The Cassette Chronicles is a continuing series of mini reviews and reflections on albums from the 1980’s and 1990’s. The aim of this series is to highlight both known and underappreciated albums from rock, pop and metal genres from this time period through the cassette editions of their releases. Some of the albums I have known about and loved for years, while others are new to me and were music I’ve always wanted to hear. There will be some review analysis and my own personal stories about my connection with various albums. These opinions are strictly my own and do not reflect the views of anyone else at Limelight Magazine.
GIUFFRIA – GIUFFRIA (1984)
In discussions amongst rock fans of a certain age (or shall we say vintage so we don’t feel quite so old), one band that seems to inevitably pop up when the talk turns to bands that had everything going for it and yet just seemed to fail for reasons passing understanding is Giuffria.
The band was founded by keyboardist Greg Giuffria after he left the band Angel. The lineup also featured David Glen Eisley on vocals, Craig Goldy on guitar, bassist Chuck Wright and drummer Alan Krigger. And they really did seem to have it all together. Eisley was a powerhouse vocalist and Craig Goldy could really shred. Wright had appeared on the Quiet Riot album Metal Health (even if he wasn’t an official member of the band). They had a great pedigree.
When you listen to Giuffria, you can see that they also had the songwriting chops. Now anyone who followed Greg Giuffria when he started up House of Lords after the end of Giuffria is well aware of his penchant for over the top and somewhat pompous keyboard flourishes. So it won’t be too much of a surprise that there is plenty of that here. Sometimes it really enhances the song, like on the album opening “Do Me Right”. That song is very heavily influenced by Greg Giuffria’s keyboards but at the same time it has a pretty healthy rocking sound to it as well.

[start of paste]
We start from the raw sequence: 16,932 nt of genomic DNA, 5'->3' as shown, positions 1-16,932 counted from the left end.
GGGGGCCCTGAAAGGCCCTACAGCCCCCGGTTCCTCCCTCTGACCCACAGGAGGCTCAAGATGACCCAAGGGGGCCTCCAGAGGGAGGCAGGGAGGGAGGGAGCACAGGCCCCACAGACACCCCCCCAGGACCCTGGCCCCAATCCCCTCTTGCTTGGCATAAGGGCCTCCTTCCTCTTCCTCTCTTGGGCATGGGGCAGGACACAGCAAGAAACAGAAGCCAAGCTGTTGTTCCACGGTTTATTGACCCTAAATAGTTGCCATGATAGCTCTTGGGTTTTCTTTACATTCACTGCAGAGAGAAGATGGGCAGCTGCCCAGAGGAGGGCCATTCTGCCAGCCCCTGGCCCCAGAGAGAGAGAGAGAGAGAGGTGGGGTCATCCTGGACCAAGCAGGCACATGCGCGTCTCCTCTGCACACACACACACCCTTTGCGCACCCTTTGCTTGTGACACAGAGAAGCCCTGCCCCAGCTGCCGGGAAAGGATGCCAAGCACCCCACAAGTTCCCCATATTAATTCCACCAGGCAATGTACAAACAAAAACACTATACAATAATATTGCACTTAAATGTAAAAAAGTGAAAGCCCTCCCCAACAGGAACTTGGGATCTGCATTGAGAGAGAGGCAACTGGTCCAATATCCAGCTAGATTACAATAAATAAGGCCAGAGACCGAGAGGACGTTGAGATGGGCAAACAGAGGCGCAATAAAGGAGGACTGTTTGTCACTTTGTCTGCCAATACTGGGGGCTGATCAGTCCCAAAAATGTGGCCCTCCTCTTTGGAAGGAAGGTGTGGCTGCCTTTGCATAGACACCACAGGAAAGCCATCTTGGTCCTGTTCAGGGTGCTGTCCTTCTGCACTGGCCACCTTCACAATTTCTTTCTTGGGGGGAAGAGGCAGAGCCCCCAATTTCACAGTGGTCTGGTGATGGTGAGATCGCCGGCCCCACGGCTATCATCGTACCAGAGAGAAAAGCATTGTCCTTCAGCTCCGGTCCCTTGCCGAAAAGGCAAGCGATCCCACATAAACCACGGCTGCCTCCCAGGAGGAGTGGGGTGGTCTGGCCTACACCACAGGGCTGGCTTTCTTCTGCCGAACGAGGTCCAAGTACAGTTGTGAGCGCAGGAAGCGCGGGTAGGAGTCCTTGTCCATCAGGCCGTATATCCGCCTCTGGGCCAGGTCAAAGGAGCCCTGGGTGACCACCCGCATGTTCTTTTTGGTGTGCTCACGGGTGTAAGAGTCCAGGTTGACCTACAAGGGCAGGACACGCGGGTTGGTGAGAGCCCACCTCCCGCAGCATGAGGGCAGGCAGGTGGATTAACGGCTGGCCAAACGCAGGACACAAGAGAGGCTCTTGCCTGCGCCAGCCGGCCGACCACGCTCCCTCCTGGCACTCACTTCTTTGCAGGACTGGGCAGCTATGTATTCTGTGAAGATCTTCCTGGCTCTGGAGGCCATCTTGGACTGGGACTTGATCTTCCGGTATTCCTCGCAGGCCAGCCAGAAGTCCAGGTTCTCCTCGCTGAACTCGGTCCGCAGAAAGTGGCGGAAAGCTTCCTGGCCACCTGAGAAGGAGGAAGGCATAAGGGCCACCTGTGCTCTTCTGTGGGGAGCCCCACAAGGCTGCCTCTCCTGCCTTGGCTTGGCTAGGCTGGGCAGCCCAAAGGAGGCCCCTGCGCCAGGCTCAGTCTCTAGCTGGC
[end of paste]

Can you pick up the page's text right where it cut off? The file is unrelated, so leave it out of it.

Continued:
Other times, the keyboards get a bit too hoity-toity sounding like on “Trouble Again”, the song that opens up the album’s second side.
The combination of the band’s two musical styles comes together most prominently on the song “Call To The Heart”. This is the song that likely every rock fan will know as it was Giuffria’s one big hit (it went to #15 on the singles chart) in their short run. I remember hearing the song on the radio when I was a kid and I really liked it back then. As I was listening to the album for this article, I found that while I still liked the song, it didn’t quite have the same draw it once did though.
I actually found myself more keen on the harder edge rocking tracks like “Don’t Tear Me Down” and “Dance” to be honest. Those two songs are on the first side of the album and they really got my heartbeat racing as I listened along.
I wasn’t crazy about the midtempo power ballad that closes out the first side of the album. “Lonely In Love” was just a run of the mill attempt at the big successful lighters in the air at a concert kind of song for me.